Saturday, October 8 1921: Yasunari Kawabata (22) and Hatsuyo Itoh (15) got engaged at Shoshukan on the Nagara River River.

1921 (Taisho 10) Saturday, October 8 Yasunari Kawabata (22) and Hatsuyo Itoh (15) got engaged at Shoshukan on the Nagara River River.

I had high expectations last night that Haruki Murakami would win the Nobel Prize in Literature, but unfortunately, that didn’t happen again this year. Only 2 Japanese have won the Nobel Prize. In 1968 (Showa 43), Yasunari KAWABATA. And Kenzaburo Oe in 1994. Exactly 100 years ago today, Kawabata Yasunari experienced a turning point in his life and an event that greatly influenced his literary style. It can be said that it was the event that brought the Nobel Prize in Literature to Yasunari Kawabata.

Yasunari Kawabata was 22 years old at the time. He was a sophomore in the Department of English Literature at Tokyo Imperial University. Kawabata was in love with Ito Hatsuyo, a woman paid to Cafe Elan in Iki Slope in Motomachi, Hongo, but because Elan’s Madame was in Taiwan, the original was left at Saihoji in Kano, Gifu City at the time. Kawabata went to Gifu to meet Hatsuyo and fulfilled her marriage promise. However, they only promised to marry, and their relationship was still platonic.

The scene is described in Yasunari Kawabata’s novel “Kagaribi.”.

As the kagaribi approaches to hasten the rapids to the light of our hearts, we begin to see the shape of a black boat, the flickering of the flame, the fisherman, the cormorant, the cormorant, and the sailor. […] The ujo stood at the bow 12 and handled the cormorant’s handrope skillfully. Kagaribi at the bow burns water and makes people think that ayu can be seen from the second floor of the inn. and I hold the bonfire brightly. He glanced at Michiko’s glittering face in the flame. Michiko will never have such a beautiful face in her life.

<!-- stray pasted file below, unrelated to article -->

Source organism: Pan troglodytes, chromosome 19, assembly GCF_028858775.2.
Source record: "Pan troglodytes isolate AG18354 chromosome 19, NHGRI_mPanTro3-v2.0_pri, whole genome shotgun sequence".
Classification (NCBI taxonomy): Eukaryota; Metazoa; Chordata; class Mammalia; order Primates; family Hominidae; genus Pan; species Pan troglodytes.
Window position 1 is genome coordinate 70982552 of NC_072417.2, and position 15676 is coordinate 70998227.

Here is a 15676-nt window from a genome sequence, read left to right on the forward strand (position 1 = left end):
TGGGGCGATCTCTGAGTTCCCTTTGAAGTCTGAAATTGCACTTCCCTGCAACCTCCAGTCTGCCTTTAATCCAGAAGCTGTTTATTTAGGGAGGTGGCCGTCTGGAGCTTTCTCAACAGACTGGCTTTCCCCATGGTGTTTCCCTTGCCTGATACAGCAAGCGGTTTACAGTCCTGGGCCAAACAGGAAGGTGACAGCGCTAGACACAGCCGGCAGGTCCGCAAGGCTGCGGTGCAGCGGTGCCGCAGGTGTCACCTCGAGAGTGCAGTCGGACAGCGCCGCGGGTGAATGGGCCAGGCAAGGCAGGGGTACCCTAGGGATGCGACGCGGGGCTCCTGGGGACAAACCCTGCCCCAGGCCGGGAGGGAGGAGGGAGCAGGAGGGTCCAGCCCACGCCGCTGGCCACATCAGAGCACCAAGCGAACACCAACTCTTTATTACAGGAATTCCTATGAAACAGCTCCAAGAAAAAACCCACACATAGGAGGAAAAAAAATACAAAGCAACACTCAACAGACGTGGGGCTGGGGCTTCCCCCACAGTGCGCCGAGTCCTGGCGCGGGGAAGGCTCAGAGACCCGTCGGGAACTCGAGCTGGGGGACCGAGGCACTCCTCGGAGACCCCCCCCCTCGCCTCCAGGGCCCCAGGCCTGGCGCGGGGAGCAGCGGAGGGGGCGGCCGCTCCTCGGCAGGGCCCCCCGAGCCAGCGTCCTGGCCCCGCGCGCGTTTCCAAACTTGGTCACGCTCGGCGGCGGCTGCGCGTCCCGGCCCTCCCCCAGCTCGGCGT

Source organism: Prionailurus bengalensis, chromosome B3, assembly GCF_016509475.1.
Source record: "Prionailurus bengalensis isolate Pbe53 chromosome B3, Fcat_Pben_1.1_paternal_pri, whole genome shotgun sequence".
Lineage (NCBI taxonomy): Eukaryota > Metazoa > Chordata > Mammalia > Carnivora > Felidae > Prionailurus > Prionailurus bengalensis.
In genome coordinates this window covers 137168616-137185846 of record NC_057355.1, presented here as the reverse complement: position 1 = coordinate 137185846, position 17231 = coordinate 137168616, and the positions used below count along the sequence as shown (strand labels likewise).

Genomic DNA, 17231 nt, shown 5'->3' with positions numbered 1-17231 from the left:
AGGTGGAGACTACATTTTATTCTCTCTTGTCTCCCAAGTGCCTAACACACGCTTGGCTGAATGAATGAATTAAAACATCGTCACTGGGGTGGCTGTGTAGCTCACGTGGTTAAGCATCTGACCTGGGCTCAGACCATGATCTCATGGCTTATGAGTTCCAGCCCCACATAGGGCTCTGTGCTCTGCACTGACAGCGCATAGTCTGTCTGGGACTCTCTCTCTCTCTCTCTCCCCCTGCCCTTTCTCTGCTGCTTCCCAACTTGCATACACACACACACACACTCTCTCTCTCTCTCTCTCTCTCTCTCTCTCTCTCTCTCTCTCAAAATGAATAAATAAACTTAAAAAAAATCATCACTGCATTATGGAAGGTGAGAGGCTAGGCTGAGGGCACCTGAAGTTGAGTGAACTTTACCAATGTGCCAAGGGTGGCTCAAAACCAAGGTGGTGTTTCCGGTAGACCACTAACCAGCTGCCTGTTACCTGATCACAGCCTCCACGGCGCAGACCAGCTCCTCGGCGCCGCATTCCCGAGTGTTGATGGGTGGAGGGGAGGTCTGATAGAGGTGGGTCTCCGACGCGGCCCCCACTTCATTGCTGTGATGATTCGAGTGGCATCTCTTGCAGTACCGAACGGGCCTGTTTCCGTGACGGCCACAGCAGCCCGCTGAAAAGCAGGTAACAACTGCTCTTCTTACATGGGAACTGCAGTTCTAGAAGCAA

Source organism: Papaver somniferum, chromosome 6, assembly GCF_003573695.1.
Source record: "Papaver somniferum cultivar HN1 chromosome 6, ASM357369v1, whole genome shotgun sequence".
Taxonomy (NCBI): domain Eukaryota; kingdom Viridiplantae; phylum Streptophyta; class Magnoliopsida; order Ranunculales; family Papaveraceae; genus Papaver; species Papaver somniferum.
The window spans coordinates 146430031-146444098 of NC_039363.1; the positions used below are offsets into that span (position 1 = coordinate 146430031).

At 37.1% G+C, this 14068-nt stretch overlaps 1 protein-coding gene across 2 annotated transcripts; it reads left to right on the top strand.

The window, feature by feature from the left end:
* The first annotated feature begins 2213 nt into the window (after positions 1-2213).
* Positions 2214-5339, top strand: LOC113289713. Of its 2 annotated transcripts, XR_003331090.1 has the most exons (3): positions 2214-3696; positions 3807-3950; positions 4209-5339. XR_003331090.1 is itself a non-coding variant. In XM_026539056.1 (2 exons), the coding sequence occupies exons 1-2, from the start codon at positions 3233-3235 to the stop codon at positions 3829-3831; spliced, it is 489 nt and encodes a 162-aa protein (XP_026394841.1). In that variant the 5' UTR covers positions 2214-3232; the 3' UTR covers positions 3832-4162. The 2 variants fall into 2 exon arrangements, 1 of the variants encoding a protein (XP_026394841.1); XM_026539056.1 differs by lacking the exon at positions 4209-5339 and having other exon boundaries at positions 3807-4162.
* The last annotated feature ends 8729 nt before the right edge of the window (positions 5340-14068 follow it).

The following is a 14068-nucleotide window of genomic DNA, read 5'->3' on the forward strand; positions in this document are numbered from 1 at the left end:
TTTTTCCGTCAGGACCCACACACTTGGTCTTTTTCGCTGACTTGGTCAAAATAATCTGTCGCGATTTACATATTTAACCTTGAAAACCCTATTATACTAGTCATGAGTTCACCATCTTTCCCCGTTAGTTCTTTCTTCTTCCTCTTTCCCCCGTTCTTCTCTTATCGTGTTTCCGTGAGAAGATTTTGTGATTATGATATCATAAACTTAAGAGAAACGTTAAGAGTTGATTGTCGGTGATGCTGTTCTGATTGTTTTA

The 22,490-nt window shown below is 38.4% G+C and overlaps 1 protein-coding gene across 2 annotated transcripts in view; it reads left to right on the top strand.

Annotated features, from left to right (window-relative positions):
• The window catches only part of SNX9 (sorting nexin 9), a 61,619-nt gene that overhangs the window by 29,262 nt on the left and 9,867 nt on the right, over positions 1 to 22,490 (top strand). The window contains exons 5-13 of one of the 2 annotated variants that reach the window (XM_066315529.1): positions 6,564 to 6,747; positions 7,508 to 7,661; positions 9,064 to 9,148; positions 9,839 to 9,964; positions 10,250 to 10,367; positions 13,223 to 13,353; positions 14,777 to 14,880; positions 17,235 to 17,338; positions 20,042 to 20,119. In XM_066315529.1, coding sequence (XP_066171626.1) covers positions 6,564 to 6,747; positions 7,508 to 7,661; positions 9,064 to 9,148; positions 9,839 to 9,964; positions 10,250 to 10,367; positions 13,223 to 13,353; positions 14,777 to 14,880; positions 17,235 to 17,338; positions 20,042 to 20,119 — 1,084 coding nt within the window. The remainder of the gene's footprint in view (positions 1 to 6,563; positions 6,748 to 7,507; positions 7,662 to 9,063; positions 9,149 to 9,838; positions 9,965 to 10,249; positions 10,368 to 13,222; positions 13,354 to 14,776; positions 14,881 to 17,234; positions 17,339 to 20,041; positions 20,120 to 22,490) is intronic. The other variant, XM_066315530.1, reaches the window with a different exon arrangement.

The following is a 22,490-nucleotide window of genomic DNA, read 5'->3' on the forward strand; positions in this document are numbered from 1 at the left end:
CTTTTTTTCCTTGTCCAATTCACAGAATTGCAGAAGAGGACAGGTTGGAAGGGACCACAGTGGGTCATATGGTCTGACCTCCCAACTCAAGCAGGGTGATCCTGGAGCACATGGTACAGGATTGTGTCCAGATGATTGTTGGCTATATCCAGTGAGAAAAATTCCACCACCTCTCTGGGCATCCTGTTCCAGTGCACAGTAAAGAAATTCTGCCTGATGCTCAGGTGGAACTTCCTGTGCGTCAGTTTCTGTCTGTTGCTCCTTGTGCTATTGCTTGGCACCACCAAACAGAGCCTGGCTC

Kagaribi, Yasunari KAWABATA

When I returned to Tokyo, I received a letter from Hatsuyo dated October 23. The content is full of love.

How happy I am that you love such a man as I am! I cry. I have received many letters from men until today. It said love and love. I didn’t know how to write the reply. I leave everything to your heart. Please love me forever, even if it’s me. Today is the first time that I wrote a letter saying I love you. It was the first time I understood the meaning of love.
Ito’s First “Letter to Yasunari Kawabata” (dated October 23, 1921)

However, one month later, Hatsuyo suddenly wrote to me in a letter saying that she had broken off her engagement due to an “emergency.”. This disappointment was a turning point in Kawabata’s life and had a profound impact on his literary style. I received the following letter dated November 7.

I have something to say to you now. I made a firm promise to you, but I have an emergency. I just can’t tell you that. If I were to say this now, I would have fallen in love with you. I will ask you to tell me the alarm. How happy I would be if I were to speak the alarm. Please remember that I am not in this world. Next time you send me a letter, I will not be in Gifu then. Think of it as living in some country. I am ○ with you! I’ll never forget. I shall not be exceeding-. (Omitted) Farewell. I will never pray for your happiness. What country do I live in? I’m leaving. If so.
Ito’s First “Letter to Yasunari Kawabata” (dated November 7, 1921)

The identity of this “certain emergency” was later revealed, but it was that Hatsuyo was sexually assaulted by the chief priest of Saihoji, where he had been left. Ito Hatsuyo died in 1951 (Showa 26) at the age of 44.


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